(Warning: This post contains boring video game nerd content, which some of you out there who aren’t boring video game nerds (and some of those who are, for that matter) might want to just pass on. If any of the stuff in this post begins to sound like technobabble, I would recommend just scrolling down for the usual content.)
This post expands on some thoughts that I originally posted as a comment on a thread over at Kotaku, but ended up being a bit longer than I planned on, so I decided to move it here. The topic of the original thread was a statement made by Warren Spector (a game developer who has made a number of popular games that I haven’t ever bothered to play) which stated that lengthy games were on the way out, being replaced by shorter ones. As someone who probably plays way too many video games for his own good and doesn’t bother finishing up 80% of them, I realize that the big 100-hour epics have their place in the market, but I’m pretty sure that I don’t fit into the target audience for such things.
For years now, I’ve referred to something that I like to call the “Shelf of Oblivion” (note: Actual shelf does not exist, nor does the Shelf of Oblivion currently contain a copy of Oblivion, although that’s probably because I haven’t ever bought it) which is the nominal place where the games in my collection that I have completely lost interest in seem to end up. I’m pretty sure that an attempt to catalog the contents of this “shelf” would result in a 15,000 word post that would take me three weeks to write, so I won’t go into too much detail, but suffice it to say that a significant number of the games that I do purchase seem to end up here after some period. There are some big name titles that I’ve put down after 45 minutes, never to touch them again (Morrowind comes to mind, as does Crisis Core Final Fantasy VII and Final Fantasy III for the DS.) On the other side of the coin, there are games that I have spent hundreds of hours playing, and enjoyed them the whole time.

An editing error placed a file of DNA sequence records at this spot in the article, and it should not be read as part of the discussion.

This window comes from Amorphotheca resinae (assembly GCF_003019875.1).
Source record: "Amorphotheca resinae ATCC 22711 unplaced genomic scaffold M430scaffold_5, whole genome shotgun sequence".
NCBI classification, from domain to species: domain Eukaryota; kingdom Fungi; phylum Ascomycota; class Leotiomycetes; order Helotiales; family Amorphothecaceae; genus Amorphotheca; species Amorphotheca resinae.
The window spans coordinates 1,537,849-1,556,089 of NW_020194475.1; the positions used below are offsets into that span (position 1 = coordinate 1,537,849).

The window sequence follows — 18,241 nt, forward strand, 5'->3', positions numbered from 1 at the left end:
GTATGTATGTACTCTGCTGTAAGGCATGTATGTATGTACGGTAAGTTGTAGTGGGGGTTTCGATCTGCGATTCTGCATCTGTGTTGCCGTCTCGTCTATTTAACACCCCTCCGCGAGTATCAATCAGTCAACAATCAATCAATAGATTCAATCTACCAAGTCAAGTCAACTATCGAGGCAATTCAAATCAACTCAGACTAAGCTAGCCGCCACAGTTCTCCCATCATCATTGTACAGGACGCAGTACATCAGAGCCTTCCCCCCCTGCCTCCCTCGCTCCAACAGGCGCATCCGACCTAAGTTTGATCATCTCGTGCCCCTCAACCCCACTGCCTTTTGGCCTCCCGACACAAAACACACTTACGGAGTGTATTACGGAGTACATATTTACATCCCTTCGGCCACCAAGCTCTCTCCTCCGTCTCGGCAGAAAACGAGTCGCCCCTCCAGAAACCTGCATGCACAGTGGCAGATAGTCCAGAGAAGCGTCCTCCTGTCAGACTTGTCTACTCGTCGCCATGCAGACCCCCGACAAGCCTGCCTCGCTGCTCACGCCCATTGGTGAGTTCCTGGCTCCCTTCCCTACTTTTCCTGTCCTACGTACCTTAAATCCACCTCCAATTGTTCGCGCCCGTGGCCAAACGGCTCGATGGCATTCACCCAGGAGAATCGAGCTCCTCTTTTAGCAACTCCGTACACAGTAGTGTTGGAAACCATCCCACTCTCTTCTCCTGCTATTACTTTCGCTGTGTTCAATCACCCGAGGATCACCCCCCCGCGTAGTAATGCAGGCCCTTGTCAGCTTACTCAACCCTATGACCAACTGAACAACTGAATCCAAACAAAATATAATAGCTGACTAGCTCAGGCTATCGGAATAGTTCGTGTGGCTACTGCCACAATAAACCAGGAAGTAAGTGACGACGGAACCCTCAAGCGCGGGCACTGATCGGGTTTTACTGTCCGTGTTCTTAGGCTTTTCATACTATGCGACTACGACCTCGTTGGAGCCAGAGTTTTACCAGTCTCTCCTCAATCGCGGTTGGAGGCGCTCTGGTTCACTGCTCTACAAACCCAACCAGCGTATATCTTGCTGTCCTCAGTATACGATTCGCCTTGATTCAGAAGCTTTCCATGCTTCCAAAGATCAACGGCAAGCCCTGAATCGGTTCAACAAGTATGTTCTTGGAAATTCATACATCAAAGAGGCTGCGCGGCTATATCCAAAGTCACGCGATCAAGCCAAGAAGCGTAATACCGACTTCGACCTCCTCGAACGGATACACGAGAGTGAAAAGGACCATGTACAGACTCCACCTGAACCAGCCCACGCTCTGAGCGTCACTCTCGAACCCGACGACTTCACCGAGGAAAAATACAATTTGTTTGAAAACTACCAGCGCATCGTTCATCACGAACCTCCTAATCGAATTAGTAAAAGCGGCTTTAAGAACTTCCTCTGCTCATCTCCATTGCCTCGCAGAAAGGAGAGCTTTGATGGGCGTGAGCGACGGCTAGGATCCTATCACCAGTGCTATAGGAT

The vast majority of games out there fall somewhere in between these two extremes. Here are some games that I’ve enjoyed playing, but they were just way too long to bother finishing off. Some examples:
-Twilight Princess (Wii): Fun while I played it, but there just came a point when it seemed that I had been playing forever and still had a long way to go in order to finish it. I made it to the fourth dungeon last time I played it, and haven’t touched it since then.
-Half Life 2: Same as TP, just felt like I had played it forever and had way too long to go. I’ll probably finish this off at some point though when I’m in the right mood… On the other hand, I thought Portal was quite enjoyable in spite of its shortness. Haven’t played either HL2 episode because I want to finish the main game first.
-Earth Defense Force 2017(360): Fun for a while, but there comes a point when you realize that things aren’t getting any harder, they’re just getting more cheaty and/or broken as you go along, and you’ve got 25 more levels of the stuff to slog through to get a single achievement point out of the thing (all the achievements are “complete the game on easy/medium/hard/really hard/you’re pretty much doomed” type things.)
-Most modern racing games (Project Gotham Racing 3 and Forza 2 being the most recent examples I’ve played): There’s a certain type of person who loves all the races and events you’re going to find in a typical career mode. I don’t quite have the patience for this, but I’ll enjoy playing for a while nonetheless. At least the majority of these games nowdays provide ways to just race around using all of the cars and/or tracks without needing to unlock a ton of stuff.